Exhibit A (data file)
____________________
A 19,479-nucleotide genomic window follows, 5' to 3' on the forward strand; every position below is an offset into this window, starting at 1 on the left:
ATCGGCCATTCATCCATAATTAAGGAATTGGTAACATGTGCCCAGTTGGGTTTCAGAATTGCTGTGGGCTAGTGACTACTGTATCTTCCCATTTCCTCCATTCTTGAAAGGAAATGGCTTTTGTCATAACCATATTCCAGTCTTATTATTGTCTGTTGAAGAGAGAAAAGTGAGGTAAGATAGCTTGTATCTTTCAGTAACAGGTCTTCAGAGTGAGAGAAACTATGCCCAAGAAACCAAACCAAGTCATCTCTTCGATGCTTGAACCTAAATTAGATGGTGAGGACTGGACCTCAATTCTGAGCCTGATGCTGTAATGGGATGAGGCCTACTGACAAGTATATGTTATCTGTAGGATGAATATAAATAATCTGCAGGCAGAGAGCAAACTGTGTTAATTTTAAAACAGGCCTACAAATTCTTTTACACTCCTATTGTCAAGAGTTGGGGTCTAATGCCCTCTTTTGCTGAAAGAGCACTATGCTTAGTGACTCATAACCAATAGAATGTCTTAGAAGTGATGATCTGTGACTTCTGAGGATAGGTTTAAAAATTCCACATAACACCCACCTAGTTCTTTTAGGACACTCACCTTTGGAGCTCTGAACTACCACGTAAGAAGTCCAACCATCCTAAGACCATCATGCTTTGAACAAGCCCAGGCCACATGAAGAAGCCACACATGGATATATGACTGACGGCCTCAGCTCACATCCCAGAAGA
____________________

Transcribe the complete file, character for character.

A 19,479-nucleotide genomic window follows, 5' to 3' on the forward strand; every position below is an offset into this window, starting at 1 on the left:
ATCGGCCATTCATCCATAATTAAGGAATTGGTAACATGTGCCCAGTTGGGTTTCAGAATTGCTGTGGGCTAGTGACTACTGTATCTTCCCATTTCCTCCATTCTTGAAAGGAAATGGCTTTTGTCATAACCATATTCCAGTCTTATTATTGTCTGTTGAAGAGAGAAAAGTGAGGTAAGATAGCTTGTATCTTTCAGTAACAGGTCTTCAGAGTGAGAGAAACTATGCCCAAGAAACCAAACCAAGTCATCTCTTCGATGCTTGAACCTAAATTAGATGGTGAGGACTGGACCTCAATTCTGAGCCTGATGCTGTAATGGGATGAGGCCTACTGACAAGTATATGTTATCTGTAGGATGAATATAAATAATCTGCAGGCAGAGAGCAAACTGTGTTAATTTTAAAACAGGCCTACAAATTCTTTTACACTCCTATTGTCAAGAGTTGGGGTCTAATGCCCTCTTTTGCTGAAAGAGCACTATGCTTAGTGACTCATAACCAATAGAATGTCTTAGAAGTGATGATCTGTGACTTCTGAGGATAGGTTTAAAAATTCCACATAACACCCACCTAGTTCTTTTAGGACACTCACCTTTGGAGCTCTGAACTACCACGTAAGAAGTCCAACCATCCTAAGACCATCATGCTTTGAACAAGCCCAGGCCACATGAAGAAGCCACACATGGATATATGACTGACGGCCTCAGCTCACATCCCAGAAGA